constituents of those that the port will directly benefit does respond positively to the completion of this project.

    To Jun Abenes and especially to Mark and Marejen, why have you adopted the local Philippine "crab mentality" which Filipinos are at least trying to
    remove from their consciousness? Have you not watched the movie "Field of Dreams" where the quote "if you build it they will come" was brought
    into mainstream awareness in the US despite the fact that this has been the mindset of Westerners and Americans in the past (Las Vegas was even
    build in the middle of a desert!)? This has also been adopted by Singaporeans and South Koreans as they continually re-shape their urban
    and rural landscape and still solder on to progress.

    And why label the project a failure when it has just been recently completed? Progress and development doesn't end when the final stone is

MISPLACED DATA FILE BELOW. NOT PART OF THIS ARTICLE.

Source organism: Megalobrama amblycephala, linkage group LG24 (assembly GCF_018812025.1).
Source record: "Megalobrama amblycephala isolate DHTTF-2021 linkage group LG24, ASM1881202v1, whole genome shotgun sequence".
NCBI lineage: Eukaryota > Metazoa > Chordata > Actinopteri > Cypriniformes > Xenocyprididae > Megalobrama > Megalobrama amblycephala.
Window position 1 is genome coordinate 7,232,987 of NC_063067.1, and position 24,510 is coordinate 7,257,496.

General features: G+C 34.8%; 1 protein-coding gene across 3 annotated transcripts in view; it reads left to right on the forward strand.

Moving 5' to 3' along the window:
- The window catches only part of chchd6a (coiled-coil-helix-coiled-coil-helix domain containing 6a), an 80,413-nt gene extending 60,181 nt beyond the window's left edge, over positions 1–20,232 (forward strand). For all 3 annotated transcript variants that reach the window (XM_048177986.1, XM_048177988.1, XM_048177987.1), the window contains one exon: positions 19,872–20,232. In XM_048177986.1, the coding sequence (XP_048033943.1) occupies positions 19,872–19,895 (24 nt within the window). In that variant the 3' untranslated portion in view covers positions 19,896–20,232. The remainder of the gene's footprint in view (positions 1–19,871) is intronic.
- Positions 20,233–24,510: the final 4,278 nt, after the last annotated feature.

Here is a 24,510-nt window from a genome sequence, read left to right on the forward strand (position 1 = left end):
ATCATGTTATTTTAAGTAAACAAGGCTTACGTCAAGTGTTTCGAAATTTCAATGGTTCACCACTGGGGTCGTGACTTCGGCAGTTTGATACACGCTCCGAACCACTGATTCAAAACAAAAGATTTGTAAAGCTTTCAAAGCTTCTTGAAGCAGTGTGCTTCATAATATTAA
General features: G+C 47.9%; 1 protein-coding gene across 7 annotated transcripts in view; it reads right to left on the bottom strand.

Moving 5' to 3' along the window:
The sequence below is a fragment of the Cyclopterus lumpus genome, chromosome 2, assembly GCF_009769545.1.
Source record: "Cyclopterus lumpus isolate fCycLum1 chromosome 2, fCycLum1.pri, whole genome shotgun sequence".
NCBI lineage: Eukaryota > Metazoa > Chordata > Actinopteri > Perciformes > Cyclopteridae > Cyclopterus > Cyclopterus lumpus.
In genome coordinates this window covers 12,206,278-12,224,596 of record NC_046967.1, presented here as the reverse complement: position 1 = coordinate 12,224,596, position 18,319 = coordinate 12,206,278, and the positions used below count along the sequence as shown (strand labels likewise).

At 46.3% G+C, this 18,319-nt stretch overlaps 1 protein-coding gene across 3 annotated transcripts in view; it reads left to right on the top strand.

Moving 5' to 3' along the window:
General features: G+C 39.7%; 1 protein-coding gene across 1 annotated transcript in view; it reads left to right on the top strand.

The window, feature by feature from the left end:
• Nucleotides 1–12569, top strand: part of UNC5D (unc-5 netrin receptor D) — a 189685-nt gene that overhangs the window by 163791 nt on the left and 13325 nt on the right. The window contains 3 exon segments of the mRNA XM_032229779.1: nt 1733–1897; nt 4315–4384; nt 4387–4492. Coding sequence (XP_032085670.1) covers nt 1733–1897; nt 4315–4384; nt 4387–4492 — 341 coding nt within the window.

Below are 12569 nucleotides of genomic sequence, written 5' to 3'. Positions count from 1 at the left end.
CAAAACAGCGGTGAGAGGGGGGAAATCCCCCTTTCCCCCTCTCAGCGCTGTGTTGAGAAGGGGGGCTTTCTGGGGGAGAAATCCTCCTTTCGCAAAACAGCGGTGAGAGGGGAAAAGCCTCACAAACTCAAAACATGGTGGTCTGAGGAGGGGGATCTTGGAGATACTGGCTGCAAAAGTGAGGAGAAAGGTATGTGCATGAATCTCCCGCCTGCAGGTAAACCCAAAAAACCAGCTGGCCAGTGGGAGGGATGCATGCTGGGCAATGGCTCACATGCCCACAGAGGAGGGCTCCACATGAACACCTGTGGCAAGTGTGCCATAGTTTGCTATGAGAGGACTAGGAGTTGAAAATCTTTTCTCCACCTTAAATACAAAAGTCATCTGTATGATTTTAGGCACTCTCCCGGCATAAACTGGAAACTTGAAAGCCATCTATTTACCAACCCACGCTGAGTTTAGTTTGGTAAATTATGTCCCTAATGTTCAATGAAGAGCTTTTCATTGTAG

laid down. The community and LGU need to implement, plan and execute on how to make the port work for them. I'm sure there had been
    consultations and discussion on such a large project such as a port, so for God's sake, please involve yourselves in your community and have
    your voices heard on projects that are still in the planning stages!

    The point I'm trying to make here is that until recently, Lianga had little development and progress initiated by the local, provincial and
    national government. In just several years of Gov. Pimentel and Cong. Pichay's watch, you've seen roads built and ports completed. Take the
    next step as a community and involve yourselves in using these new resources to your benefit! Air out your concerns to your local government unit and community.